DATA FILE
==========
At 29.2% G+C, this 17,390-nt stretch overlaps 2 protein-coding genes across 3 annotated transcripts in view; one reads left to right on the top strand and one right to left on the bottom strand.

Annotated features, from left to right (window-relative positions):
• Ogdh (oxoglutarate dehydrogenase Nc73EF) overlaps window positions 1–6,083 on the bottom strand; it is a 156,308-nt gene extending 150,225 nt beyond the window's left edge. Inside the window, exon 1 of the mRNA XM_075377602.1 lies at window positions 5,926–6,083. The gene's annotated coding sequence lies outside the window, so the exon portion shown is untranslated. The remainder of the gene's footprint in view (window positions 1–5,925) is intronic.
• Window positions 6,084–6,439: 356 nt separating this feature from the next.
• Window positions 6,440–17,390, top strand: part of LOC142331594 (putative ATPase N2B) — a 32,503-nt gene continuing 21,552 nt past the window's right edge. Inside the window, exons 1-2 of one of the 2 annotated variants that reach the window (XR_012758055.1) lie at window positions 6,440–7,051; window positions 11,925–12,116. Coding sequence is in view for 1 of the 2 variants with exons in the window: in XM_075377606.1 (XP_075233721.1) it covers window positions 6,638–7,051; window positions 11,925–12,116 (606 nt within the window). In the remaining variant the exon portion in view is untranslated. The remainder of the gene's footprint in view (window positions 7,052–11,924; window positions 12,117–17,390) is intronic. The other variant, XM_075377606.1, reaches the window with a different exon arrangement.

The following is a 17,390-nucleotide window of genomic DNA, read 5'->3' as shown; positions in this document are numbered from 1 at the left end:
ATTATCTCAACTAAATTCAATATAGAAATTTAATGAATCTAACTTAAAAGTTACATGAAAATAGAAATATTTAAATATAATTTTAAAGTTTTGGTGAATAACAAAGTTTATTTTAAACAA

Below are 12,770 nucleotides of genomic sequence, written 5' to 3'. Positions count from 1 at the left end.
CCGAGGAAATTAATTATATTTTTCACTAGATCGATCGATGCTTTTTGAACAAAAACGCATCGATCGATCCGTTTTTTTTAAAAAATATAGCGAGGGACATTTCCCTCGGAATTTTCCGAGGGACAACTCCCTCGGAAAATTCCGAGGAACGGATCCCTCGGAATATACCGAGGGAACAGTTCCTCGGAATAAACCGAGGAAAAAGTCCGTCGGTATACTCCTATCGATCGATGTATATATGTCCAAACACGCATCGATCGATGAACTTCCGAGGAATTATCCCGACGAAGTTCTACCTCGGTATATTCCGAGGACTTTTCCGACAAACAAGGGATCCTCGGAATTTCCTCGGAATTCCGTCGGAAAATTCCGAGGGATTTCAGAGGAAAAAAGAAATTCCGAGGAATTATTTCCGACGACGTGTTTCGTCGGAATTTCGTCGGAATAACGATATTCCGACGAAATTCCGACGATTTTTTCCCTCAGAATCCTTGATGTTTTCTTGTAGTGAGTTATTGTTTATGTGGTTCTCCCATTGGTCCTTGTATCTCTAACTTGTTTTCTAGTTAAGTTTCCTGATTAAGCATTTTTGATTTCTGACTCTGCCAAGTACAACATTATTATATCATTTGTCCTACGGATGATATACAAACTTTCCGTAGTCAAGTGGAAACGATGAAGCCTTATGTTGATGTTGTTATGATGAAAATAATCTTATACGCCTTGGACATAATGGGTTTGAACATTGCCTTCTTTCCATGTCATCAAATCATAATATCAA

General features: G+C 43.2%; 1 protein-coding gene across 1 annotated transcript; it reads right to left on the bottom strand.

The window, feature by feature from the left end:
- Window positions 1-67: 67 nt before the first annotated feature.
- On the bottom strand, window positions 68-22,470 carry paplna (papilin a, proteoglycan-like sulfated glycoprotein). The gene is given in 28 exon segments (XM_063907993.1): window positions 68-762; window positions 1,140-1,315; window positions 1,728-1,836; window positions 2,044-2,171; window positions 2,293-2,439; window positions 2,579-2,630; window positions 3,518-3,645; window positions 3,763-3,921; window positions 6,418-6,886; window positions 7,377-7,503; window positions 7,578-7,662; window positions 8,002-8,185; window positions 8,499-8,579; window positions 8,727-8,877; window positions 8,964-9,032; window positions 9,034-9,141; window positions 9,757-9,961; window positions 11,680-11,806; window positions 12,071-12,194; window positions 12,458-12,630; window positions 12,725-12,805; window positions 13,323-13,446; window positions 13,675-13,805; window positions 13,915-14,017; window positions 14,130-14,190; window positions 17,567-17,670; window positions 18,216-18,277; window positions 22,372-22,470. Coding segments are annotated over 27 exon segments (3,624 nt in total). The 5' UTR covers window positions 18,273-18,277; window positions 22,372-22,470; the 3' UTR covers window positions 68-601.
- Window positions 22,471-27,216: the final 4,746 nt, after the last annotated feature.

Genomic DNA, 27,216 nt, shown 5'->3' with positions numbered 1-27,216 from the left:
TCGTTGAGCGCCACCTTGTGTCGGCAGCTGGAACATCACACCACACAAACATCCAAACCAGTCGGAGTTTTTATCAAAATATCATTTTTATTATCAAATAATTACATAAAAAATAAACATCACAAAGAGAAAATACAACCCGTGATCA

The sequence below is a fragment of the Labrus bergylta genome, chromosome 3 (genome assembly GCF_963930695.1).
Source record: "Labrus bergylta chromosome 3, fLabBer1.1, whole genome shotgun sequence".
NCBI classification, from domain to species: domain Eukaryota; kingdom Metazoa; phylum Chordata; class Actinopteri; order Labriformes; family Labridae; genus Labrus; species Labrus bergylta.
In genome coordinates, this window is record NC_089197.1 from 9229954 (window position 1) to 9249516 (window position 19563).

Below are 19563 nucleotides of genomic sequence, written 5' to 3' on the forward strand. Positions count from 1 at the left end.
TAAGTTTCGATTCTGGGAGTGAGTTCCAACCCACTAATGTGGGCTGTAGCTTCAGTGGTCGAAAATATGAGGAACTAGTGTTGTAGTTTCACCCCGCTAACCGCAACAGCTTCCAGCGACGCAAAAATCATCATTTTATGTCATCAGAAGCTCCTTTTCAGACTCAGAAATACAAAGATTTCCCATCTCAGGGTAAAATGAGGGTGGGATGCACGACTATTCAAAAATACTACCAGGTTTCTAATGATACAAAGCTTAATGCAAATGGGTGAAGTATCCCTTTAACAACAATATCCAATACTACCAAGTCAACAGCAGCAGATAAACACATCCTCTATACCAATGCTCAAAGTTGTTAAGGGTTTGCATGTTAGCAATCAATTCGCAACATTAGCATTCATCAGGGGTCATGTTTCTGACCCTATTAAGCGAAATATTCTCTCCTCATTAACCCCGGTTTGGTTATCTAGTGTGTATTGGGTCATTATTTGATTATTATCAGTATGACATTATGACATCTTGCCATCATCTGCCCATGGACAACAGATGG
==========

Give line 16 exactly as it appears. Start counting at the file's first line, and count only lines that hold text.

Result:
TCGTTGAGCGCCACCTTGTGTCGGCAGCTGGAACATCACACCACACAAACATCCAAACCAGTCGGAGTTTTTATCAAAATATCATTTTTATTATCAAATAATTACATAAAAAATAAACATCACAAAGAGAAAATACAACCCGTGATCA